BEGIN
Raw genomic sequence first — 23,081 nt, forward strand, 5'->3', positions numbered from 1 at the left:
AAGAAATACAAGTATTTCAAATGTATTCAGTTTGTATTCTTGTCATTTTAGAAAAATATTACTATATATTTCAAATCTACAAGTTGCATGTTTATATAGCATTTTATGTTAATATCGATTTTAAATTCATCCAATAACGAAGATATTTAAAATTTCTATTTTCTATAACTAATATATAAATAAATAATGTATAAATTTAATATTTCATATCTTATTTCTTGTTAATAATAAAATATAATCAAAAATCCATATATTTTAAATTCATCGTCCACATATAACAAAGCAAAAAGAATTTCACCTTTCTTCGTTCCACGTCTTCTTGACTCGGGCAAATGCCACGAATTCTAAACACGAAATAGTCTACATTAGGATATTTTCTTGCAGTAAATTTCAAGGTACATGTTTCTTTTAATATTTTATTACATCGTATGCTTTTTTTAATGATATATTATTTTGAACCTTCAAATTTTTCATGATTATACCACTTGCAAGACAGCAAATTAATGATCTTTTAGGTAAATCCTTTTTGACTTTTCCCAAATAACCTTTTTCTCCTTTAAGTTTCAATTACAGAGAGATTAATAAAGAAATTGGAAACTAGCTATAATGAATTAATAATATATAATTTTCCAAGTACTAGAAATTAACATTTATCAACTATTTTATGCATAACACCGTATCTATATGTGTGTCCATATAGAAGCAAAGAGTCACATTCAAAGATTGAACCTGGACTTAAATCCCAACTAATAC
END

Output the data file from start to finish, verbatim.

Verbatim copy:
Raw genomic sequence first — 23,081 nt, forward strand, 5'->3', positions numbered from 1 at the left:
AAGAAATACAAGTATTTCAAATGTATTCAGTTTGTATTCTTGTCATTTTAGAAAAATATTACTATATATTTCAAATCTACAAGTTGCATGTTTATATAGCATTTTATGTTAATATCGATTTTAAATTCATCCAATAACGAAGATATTTAAAATTTCTATTTTCTATAACTAATATATAAATAAATAATGTATAAATTTAATATTTCATATCTTATTTCTTGTTAATAATAAAATATAATCAAAAATCCATATATTTTAAATTCATCGTCCACATATAACAAAGCAAAAAGAATTTCACCTTTCTTCGTTCCACGTCTTCTTGACTCGGGCAAATGCCACGAATTCTAAACACGAAATAGTCTACATTAGGATATTTTCTTGCAGTAAATTTCAAGGTACATGTTTCTTTTAATATTTTATTACATCGTATGCTTTTTTTAATGATATATTATTTTGAACCTTCAAATTTTTCATGATTATACCACTTGCAAGACAGCAAATTAATGATCTTTTAGGTAAATCCTTTTTGACTTTTCCCAAATAACCTTTTTCTCCTTTAAGTTTCAATTACAGAGAGATTAATAAAGAAATTGGAAACTAGCTATAATGAATTAATAATATATAATTTTCCAAGTACTAGAAATTAACATTTATCAACTATTTTATGCATAACACCGTATCTATATGTGTGTCCATATAGAAGCAAAGAGTCACATTCAAAGATTGAACCTGGACTTAAATCCCAACTAATAC